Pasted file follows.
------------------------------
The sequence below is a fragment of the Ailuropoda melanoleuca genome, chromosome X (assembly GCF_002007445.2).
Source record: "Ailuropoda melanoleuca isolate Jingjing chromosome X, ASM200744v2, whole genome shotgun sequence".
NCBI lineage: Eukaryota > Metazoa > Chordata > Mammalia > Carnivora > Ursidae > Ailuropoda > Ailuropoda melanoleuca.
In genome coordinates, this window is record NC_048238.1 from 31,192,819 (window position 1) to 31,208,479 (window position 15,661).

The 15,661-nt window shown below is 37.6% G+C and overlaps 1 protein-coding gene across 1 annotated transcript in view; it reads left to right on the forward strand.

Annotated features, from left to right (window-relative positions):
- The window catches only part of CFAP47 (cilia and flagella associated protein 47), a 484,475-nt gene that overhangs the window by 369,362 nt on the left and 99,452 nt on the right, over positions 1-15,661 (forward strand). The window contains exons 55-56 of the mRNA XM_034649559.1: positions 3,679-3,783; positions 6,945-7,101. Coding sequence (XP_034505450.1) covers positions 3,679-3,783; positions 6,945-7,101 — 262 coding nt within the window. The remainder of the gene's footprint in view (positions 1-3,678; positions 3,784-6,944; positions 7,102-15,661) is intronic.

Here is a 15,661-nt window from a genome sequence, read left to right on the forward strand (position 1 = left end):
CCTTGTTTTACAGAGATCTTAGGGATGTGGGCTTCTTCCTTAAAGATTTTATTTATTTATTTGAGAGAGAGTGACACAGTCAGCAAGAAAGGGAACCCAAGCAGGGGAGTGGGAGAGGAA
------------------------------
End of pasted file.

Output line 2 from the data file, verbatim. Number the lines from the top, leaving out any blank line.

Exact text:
Source record: "Ailuropoda melanoleuca isolate Jingjing chromosome X, ASM200744v2, whole genome shotgun sequence".